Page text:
Hillbilly Elegy: A Memoir of a Family and Culture in Crisis, by J. D. Vance

I picked up this book after seeing references in several articles, especially those seeking to understand the “Trump voter” and attempting to explain the frustrations of those in the flyover states.

It does explain one type, certainly, though it’s not a universal portrait. It fills some gaps. In my city, which is in some ways a liberal mini-Seattle in a sea of farm communities, I went through the longest lines ever when I did early primary voting at the county building. Most, from the vote tallies, were Trump voters. They were cheerful middle-class whites who were sold on the idea that government should be treated like a business and only needed a forceful, plain-speaking business type to run things the way they should be.

J. D. Vance was raised in Ohio of Kentucky stock, a people I’m familiar with as my great grandmother was born in Kentucky poverty, migrating later with my grandmother and her siblings to Los Angeles, then Montana, then Alaska.

Vance was a unique victor in the fight against poverty, eventually entering Yale Law School and graduating to a six-figure position in a law firm when he graduated. He survived a succession of step-fathers, an addicted mother, a “mamaw” who was as likely to meet strangers with rifle in hand, and a world filled with a population frequently addicted and deluded.

Much of his success can be attributed to his grandmother “mamaw” who fed and protected him and also pushed him to do his best at school. He cites familiar studies saying that often the difference between rising out of or staying mired in poverty can be attributed to one stable and caring adult in a child’s life, whether that’s a family member or a caring mentor. For her many faults Mamaw was that person in Vance’s life. He was also given powerful lessons in discipline and life management with a turn in the Marine Corps before continuing to college.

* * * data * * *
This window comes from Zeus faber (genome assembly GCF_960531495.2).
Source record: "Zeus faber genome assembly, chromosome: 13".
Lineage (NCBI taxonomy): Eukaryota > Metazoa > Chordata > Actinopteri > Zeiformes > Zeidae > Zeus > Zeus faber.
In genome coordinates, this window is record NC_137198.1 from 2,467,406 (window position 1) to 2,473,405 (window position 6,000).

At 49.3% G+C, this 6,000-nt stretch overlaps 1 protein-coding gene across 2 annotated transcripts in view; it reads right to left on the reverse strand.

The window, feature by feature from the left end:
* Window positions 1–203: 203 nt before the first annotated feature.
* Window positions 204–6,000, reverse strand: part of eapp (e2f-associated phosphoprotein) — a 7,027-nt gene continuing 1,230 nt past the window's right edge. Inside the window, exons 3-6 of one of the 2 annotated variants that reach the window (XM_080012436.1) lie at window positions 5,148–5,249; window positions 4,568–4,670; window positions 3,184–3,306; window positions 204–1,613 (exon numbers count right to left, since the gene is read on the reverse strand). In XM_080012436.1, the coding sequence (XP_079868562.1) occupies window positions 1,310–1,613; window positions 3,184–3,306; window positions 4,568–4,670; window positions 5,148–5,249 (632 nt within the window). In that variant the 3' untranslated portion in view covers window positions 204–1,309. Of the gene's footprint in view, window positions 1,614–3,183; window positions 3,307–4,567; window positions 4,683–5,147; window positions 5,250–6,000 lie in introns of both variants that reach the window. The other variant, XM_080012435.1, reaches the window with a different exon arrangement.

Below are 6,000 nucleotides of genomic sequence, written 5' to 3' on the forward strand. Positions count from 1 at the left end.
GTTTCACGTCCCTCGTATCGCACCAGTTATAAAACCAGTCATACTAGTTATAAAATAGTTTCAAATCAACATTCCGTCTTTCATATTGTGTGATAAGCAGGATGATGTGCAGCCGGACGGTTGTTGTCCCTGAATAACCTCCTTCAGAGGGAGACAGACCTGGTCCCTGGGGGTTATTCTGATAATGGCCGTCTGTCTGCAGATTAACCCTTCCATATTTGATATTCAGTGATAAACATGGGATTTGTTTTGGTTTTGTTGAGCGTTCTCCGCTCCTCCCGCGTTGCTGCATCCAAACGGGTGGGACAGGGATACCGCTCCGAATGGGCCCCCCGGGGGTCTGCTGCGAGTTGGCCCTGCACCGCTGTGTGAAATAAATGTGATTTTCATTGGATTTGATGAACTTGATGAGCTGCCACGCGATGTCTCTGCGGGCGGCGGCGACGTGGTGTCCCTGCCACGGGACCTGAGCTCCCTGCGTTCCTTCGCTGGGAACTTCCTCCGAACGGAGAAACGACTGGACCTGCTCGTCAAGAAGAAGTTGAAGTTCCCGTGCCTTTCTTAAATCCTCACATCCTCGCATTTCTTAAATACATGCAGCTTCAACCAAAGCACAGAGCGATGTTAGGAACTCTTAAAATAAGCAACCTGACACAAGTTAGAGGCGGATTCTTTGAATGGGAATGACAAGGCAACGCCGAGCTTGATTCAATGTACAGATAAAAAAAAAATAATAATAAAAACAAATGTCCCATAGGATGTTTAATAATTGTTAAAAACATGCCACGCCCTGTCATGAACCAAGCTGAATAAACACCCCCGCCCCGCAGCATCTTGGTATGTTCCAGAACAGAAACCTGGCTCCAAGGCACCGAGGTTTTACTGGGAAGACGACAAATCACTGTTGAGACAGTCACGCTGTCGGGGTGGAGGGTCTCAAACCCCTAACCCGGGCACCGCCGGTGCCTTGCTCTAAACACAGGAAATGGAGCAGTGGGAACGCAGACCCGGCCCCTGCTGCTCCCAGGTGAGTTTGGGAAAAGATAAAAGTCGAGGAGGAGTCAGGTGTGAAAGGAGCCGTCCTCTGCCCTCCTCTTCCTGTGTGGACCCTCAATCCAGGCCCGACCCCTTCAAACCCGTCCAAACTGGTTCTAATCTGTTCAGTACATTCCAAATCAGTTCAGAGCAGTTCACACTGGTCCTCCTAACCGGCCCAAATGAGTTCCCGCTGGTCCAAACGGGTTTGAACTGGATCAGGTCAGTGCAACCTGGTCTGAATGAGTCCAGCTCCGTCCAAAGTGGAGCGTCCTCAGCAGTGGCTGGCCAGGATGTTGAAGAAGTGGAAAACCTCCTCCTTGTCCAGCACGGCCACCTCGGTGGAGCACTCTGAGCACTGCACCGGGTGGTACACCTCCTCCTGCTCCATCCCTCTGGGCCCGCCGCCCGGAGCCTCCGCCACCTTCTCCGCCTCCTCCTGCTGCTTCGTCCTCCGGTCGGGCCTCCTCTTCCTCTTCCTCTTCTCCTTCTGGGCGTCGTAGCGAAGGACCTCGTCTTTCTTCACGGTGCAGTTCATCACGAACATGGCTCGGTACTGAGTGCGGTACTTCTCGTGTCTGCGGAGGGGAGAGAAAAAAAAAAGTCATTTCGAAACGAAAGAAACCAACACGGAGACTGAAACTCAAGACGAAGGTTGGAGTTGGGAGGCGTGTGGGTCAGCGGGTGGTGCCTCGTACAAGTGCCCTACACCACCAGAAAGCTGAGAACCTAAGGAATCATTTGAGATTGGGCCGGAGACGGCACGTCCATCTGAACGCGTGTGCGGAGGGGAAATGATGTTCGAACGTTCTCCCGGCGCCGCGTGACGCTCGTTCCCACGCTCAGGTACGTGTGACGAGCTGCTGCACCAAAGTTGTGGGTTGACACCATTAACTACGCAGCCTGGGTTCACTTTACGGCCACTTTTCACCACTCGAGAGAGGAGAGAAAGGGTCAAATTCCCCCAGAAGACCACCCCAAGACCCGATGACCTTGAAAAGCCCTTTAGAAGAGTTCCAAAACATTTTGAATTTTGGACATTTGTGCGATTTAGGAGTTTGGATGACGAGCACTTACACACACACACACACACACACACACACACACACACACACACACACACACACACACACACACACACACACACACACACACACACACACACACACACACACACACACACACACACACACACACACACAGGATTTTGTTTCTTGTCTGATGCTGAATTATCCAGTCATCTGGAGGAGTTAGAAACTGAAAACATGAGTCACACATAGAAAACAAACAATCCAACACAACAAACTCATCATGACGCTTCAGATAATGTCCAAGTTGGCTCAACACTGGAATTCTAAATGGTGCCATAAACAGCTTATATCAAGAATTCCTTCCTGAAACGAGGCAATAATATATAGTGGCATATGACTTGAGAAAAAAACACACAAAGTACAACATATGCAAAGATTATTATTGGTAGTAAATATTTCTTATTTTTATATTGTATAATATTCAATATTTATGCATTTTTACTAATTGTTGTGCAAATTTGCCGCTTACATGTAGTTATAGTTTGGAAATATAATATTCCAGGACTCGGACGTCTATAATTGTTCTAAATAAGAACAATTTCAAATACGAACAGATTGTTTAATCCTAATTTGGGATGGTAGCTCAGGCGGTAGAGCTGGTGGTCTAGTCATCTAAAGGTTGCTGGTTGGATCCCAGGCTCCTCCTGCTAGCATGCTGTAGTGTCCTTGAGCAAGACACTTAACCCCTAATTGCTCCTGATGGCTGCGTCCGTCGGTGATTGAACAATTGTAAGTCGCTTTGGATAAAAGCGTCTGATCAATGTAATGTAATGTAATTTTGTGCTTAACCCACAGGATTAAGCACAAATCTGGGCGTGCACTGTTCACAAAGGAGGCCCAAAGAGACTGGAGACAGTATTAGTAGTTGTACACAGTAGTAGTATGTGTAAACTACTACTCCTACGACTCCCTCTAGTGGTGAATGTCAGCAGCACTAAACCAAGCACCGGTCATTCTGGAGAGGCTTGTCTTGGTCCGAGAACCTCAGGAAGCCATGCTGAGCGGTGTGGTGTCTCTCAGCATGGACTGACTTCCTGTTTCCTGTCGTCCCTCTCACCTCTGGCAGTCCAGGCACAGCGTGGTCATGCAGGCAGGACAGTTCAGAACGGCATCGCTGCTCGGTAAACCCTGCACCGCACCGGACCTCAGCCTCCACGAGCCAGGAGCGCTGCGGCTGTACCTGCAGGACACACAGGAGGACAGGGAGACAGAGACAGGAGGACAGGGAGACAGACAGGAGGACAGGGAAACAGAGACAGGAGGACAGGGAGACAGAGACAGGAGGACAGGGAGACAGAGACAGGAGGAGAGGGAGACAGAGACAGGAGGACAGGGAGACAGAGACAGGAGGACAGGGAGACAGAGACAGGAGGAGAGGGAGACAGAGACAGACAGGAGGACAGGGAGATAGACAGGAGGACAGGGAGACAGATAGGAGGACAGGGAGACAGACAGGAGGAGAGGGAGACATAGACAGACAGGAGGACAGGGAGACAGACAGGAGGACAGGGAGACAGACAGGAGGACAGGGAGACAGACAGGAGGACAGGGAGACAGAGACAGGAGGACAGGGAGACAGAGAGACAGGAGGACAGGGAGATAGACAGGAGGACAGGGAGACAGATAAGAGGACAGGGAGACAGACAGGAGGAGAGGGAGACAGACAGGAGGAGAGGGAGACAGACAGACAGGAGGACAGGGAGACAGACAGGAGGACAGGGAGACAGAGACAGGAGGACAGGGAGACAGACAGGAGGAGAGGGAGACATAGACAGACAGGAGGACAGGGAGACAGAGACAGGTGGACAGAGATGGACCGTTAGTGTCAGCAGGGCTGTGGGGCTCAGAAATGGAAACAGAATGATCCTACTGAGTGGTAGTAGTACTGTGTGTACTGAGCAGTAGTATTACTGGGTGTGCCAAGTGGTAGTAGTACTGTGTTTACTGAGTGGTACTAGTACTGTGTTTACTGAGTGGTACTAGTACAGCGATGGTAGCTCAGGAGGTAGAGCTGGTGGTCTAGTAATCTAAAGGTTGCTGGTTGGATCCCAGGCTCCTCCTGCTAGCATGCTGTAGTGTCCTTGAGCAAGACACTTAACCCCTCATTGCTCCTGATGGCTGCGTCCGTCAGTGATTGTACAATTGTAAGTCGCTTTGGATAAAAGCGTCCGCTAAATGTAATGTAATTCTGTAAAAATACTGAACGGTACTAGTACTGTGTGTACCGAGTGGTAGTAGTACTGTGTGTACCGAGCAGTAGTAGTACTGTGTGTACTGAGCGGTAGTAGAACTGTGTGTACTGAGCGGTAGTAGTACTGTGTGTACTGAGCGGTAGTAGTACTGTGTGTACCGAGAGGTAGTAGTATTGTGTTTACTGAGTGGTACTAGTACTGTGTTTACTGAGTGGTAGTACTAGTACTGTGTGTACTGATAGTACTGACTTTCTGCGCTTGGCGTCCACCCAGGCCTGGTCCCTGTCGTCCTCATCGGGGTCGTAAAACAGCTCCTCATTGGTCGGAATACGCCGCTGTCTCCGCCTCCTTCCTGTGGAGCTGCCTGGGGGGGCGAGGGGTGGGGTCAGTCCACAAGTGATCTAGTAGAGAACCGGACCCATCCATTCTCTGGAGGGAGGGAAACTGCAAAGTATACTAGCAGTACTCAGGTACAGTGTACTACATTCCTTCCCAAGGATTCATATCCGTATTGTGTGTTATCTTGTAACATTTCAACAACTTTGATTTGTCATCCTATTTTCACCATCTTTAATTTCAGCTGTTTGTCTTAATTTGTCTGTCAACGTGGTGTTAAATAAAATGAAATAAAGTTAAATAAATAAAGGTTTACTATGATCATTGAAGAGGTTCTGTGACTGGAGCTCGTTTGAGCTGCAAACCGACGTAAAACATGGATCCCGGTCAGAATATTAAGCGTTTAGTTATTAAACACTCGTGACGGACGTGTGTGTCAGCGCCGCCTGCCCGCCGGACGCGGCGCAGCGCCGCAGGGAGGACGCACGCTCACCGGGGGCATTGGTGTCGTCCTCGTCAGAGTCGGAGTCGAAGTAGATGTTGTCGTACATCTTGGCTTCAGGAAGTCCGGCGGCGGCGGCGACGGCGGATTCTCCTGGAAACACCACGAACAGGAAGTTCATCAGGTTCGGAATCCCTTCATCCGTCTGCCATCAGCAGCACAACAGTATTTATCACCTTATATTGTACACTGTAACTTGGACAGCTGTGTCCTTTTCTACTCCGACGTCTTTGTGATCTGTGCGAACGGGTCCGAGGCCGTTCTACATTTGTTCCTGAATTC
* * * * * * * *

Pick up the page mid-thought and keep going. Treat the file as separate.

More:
Vance expresses understandable frustration with many of the people he left behind. Many were alcoholic or had opioid/heroin addictions. Even when employed many were untrustworthy taking extended breaks or weekly sick days followed by expressions of outrage at the unfairness of being fired. Vance tells about his own problems in overcoming the tendency for a hair-trigger temper and a desire to solve points of “honor” with a fist fight, an expected way of life for the men he was raised by and with.

I don’t think Vance is far off-base in his assessment of the self-defeating attitudes and behaviors that keep people in poverty. I suppose that’s why I’m especially surprised that he still considers himself politically conservative. It would be hard to say that he was a major winner in the birth lottery, certainly not to the extent of his Yale classmates. On the other hand, having that one adult willing to both love him and push him harder certainly makes him a $5 lottery winner who made the most of his prize. Even then it was that same woman who raised his mother who, though she found work in nursing, made serial bad choices in men and made life hell for many as a substance abuser. Whether you choose “nature” or “nurture” as the primary difference between those who are successful and those who aren’t the fact remains that some people never learn or absorb better ways of living, personal responsibility, and the other factors that help people survive. And I wonder how many of those around him had adequate nutrition at key points in their lives for brain development. When he was working as a legislative intern he was even against tighter rules on payday lenders despite the fact that they were charging his old friends and family upwards of 400% a year interest. Vance says that was the only choice for many people. Sure, but was it a helpful choice?¬†Couldn’t the government also encourage community banks and micro-loans?

So if this is a true reflection of Trump voters it basically says that we’re seeing a world of low-information voters, who would rather support the few thousand jobs in coal over the thousands in tourism and alternative energy, and politicians who hate the governments they serve and keep them from responding creatively.

As a bildungsroman it’s quite a book. As a source of political insight it lacks a lot.